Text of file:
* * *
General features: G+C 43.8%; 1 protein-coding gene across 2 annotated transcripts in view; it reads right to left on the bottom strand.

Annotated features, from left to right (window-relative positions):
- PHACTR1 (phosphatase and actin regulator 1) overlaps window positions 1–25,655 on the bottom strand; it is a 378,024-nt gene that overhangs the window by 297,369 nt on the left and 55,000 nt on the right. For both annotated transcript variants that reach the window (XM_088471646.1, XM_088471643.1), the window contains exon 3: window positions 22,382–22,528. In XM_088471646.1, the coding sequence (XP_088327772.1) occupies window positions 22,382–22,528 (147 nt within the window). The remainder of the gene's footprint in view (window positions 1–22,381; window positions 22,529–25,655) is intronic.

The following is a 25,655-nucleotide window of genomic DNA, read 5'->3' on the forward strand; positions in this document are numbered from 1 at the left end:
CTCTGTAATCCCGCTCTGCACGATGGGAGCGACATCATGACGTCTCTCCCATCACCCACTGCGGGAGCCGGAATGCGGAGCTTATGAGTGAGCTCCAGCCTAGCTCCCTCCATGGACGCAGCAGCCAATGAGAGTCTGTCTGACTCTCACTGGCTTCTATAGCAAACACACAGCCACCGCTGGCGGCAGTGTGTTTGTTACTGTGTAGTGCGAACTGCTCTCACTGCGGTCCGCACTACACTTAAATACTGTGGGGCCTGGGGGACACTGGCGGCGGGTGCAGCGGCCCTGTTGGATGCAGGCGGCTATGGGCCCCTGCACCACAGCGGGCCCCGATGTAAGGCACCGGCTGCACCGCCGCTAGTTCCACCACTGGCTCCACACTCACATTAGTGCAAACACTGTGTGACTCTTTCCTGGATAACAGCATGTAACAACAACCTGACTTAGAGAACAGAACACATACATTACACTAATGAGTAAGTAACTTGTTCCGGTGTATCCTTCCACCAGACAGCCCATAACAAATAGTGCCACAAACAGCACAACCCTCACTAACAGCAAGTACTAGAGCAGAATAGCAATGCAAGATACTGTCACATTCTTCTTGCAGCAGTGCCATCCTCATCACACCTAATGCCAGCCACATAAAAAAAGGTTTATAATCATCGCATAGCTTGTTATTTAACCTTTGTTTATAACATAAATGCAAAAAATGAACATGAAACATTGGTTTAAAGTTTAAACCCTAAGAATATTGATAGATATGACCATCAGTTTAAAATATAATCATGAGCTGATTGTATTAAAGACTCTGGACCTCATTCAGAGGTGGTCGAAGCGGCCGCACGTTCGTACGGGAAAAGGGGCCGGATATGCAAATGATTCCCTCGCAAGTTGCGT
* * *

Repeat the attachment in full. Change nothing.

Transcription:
General features: G+C 43.8%; 1 protein-coding gene across 2 annotated transcripts in view; it reads right to left on the bottom strand.

Annotated features, from left to right (window-relative positions):
- PHACTR1 (phosphatase and actin regulator 1) overlaps window positions 1–25,655 on the bottom strand; it is a 378,024-nt gene that overhangs the window by 297,369 nt on the left and 55,000 nt on the right. For both annotated transcript variants that reach the window (XM_088471646.1, XM_088471643.1), the window contains exon 3: window positions 22,382–22,528. In XM_088471646.1, the coding sequence (XP_088327772.1) occupies window positions 22,382–22,528 (147 nt within the window). The remainder of the gene's footprint in view (window positions 1–22,381; window positions 22,529–25,655) is intronic.

The following is a 25,655-nucleotide window of genomic DNA, read 5'->3' on the forward strand; positions in this document are numbered from 1 at the left end:
CTCTGTAATCCCGCTCTGCACGATGGGAGCGACATCATGACGTCTCTCCCATCACCCACTGCGGGAGCCGGAATGCGGAGCTTATGAGTGAGCTCCAGCCTAGCTCCCTCCATGGACGCAGCAGCCAATGAGAGTCTGTCTGACTCTCACTGGCTTCTATAGCAAACACACAGCCACCGCTGGCGGCAGTGTGTTTGTTACTGTGTAGTGCGAACTGCTCTCACTGCGGTCCGCACTACACTTAAATACTGTGGGGCCTGGGGGACACTGGCGGCGGGTGCAGCGGCCCTGTTGGATGCAGGCGGCTATGGGCCCCTGCACCACAGCGGGCCCCGATGTAAGGCACCGGCTGCACCGCCGCTAGTTCCACCACTGGCTCCACACTCACATTAGTGCAAACACTGTGTGACTCTTTCCTGGATAACAGCATGTAACAACAACCTGACTTAGAGAACAGAACACATACATTACACTAATGAGTAAGTAACTTGTTCCGGTGTATCCTTCCACCAGACAGCCCATAACAAATAGTGCCACAAACAGCACAACCCTCACTAACAGCAAGTACTAGAGCAGAATAGCAATGCAAGATACTGTCACATTCTTCTTGCAGCAGTGCCATCCTCATCACACCTAATGCCAGCCACATAAAAAAAGGTTTATAATCATCGCATAGCTTGTTATTTAACCTTTGTTTATAACATAAATGCAAAAAATGAACATGAAACATTGGTTTAAAGTTTAAACCCTAAGAATATTGATAGATATGACCATCAGTTTAAAATATAATCATGAGCTGATTGTATTAAAGACTCTGGACCTCATTCAGAGGTGGTCGAAGCGGCCGCACGTTCGTACGGGAAAAGGGGCCGGATATGCAAATGATTCCCTCGCAAGTTGCGT